9. Automatic photometric titrations of calcium and magnesium in carbonate rocks

    Science.gov (United States)

    Shapiro, L.; Brannock, W.W.

    1955-01-01

    Rapid nonsubjective methods have been developed for the determination of calcium and magnesium in carbonate rocks. From a single solution of the sample, calcium is titrated directly, and magnesium is titrated after a rapid removal of R2O3 and precipitation of calcium as the tungstate. A concentrated and a dilute solution of disodium ethylenediamine tetraacetate are used as titrants. The concentrated solution is added almost to the end point, then the weak solution is added in an automatic titrator to determine the end point precisely.

  10. Ion chromatography detection of fluoride in calcium carbonate.

    Science.gov (United States)

    Lefler, Jamie E; Ivey, Michelle M

    2011-09-01

    Fluoride in aquatic systems is increasing due to anthropogenic pollution, but little is known about how this fluoride affects organisms that live in and around aquatic habitats. Fluoride can bioaccumulate in structures comprised of calcium carbonate, such as shells and skeletons of both freshwater and saltwater species as diverse as snails, corals, and coccolithophorid algae. In this article, ion chromatography (IC) techniques are developed to detect and quantify fluoride in a matrix of calcium carbonate. Solid samples are dissolved in hydrochloric acid, pretreated to remove the majority of the chloride ions, and then analyzed using IC. With these methods, the 3σ limit of detection is 0.2 mg of fluoride/kg of calcium carbonate. PMID:21859530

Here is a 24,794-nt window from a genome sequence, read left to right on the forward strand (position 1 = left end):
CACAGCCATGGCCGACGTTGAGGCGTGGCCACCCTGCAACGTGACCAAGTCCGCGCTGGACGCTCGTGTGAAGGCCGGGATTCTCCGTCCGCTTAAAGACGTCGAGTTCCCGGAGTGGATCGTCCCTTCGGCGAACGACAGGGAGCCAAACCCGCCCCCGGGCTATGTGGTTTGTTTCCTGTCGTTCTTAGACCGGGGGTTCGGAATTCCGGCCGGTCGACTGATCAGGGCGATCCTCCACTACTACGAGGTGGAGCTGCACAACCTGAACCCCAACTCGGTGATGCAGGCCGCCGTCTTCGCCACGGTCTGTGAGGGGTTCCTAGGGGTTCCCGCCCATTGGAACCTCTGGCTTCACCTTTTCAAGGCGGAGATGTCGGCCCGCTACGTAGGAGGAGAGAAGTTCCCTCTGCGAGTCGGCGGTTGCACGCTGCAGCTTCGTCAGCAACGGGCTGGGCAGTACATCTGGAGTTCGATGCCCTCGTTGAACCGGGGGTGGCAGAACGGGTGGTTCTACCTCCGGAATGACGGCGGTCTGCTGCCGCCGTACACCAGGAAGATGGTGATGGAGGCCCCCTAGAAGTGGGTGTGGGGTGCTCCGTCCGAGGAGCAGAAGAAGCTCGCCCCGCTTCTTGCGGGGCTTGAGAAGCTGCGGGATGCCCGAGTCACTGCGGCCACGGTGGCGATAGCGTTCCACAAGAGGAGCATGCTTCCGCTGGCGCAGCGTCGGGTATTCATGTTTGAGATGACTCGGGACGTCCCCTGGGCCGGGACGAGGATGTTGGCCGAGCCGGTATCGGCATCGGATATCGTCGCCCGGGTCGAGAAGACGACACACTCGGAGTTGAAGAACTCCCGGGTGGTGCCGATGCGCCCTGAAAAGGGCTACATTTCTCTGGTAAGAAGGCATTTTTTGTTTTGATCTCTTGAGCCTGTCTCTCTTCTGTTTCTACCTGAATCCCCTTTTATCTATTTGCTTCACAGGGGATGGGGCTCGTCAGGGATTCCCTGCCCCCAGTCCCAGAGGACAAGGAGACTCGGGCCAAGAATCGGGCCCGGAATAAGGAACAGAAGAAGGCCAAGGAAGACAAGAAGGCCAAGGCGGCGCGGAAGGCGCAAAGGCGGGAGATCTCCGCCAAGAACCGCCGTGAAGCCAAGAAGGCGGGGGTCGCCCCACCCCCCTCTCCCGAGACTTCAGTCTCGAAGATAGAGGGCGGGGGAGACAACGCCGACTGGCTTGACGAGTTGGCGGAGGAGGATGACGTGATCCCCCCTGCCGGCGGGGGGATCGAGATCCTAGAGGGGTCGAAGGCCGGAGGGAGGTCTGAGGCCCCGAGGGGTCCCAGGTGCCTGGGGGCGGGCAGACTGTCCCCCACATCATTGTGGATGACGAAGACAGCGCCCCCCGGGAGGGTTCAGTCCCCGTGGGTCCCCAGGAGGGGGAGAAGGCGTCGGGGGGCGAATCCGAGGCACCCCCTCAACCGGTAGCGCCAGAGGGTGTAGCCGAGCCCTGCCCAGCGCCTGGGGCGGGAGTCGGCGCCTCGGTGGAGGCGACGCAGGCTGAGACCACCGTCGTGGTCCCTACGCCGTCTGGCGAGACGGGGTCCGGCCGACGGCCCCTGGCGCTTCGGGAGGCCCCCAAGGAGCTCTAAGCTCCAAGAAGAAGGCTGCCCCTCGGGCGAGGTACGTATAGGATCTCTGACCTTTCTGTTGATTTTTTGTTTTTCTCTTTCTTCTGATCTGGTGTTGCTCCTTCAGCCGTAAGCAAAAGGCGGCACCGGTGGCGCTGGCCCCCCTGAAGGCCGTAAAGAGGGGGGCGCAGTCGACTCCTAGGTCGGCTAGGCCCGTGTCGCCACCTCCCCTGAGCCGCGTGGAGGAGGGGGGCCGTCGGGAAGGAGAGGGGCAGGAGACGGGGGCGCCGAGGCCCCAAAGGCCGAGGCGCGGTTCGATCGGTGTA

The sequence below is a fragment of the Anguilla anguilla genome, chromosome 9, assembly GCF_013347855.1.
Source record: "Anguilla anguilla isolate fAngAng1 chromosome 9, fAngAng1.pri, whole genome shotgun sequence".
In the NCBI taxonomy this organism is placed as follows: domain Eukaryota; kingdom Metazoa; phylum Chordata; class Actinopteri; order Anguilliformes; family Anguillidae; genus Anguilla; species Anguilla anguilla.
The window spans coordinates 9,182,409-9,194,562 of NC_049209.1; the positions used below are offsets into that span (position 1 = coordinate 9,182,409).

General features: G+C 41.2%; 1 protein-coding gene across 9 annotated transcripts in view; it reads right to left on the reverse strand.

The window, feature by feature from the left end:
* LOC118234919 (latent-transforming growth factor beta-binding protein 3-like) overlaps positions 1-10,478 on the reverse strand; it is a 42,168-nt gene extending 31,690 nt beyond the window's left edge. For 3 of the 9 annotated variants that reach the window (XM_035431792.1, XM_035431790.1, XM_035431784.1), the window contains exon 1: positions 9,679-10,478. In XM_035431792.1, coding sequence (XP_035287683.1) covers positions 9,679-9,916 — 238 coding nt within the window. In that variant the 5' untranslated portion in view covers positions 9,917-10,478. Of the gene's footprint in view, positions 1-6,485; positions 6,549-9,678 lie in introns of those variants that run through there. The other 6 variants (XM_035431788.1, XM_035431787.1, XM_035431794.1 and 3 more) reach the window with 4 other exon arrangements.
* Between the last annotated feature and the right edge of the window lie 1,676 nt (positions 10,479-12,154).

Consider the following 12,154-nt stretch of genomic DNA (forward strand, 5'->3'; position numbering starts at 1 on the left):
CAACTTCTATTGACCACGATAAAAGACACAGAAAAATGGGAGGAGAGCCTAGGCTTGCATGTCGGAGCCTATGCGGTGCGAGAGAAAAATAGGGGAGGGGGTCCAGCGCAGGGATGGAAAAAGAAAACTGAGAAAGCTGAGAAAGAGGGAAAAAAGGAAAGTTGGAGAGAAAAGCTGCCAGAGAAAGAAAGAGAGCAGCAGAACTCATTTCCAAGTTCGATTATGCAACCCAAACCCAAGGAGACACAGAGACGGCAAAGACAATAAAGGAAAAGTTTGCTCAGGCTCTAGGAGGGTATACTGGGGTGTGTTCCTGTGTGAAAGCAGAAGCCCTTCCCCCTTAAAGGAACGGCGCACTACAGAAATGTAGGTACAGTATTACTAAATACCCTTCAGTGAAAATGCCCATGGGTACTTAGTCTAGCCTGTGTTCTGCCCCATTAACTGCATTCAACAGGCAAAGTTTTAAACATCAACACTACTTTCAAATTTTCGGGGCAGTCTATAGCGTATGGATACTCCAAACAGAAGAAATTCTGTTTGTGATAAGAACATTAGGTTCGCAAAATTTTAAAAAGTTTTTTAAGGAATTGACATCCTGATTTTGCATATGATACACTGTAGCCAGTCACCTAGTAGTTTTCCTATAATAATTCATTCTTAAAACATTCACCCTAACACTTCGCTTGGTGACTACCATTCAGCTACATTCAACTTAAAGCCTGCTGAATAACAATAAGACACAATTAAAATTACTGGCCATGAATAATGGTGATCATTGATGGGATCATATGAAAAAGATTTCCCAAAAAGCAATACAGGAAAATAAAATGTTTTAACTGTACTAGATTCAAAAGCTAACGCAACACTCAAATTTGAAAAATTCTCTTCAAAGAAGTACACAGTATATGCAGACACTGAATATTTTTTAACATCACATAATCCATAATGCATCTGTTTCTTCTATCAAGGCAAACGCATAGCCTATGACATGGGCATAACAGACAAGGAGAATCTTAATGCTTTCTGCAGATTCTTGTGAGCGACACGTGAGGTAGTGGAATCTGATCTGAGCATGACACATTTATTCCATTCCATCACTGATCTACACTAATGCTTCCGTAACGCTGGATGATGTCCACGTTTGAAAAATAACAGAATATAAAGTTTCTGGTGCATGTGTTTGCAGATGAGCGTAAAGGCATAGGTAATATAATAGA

11. Catalytic carbon deposition on 3-dimensional carbon fibre supports

    OpenAIRE

    Thornton, Matthew James

    2005-01-01

    Catalytic carbon deposition reactions, using methane, ethane or synthetic natural gas (1.8 vol. % propane, 6.7 vol. % ethane and balance methane) as the carbon-containing gas feedstock with or without the addition of hydrogen, have been investigated over nickel, cobalt and iron catalysts supported on 3-dimensional carbon fibre supports, using both a horizontal tube furnace and an isothermal, isobaric induction furnace. The transition metal catalysts were prepared by impregnating 3-dimens...

  12. Controlled Deposition and Alignment of Carbon Nanotubes

    Science.gov (United States)

    Smits, Jan M. (Inventor); Wincheski, Russell A. (Inventor); Patry, JoAnne L. (Inventor); Watkins, Anthony Neal (Inventor); Jordan, Jeffrey D. (Inventor)

    2012-01-01

    A carbon nanotube (CNT) attraction material is deposited on a substrate in the gap region between two electrodes on the substrate. An electric potential is applied to the two electrodes. The CNT attraction material is wetted with a solution defined by a carrier liquid having carbon nanotubes (CNTs) suspended therein. A portion of the CNTs align with the electric field and adhere to the CNT attraction material. The carrier liquid and any CNTs not adhered to the CNT attraction material are then removed.

  13. THE CLINICAL MANIFESTATIONS OF CALCIUM PYROPHOSPHATE CRYSTAL DEPOSITION DISEASE

    Directory of Open Access Journals (Sweden)

    F. M. Kudaeva

    2014-01-01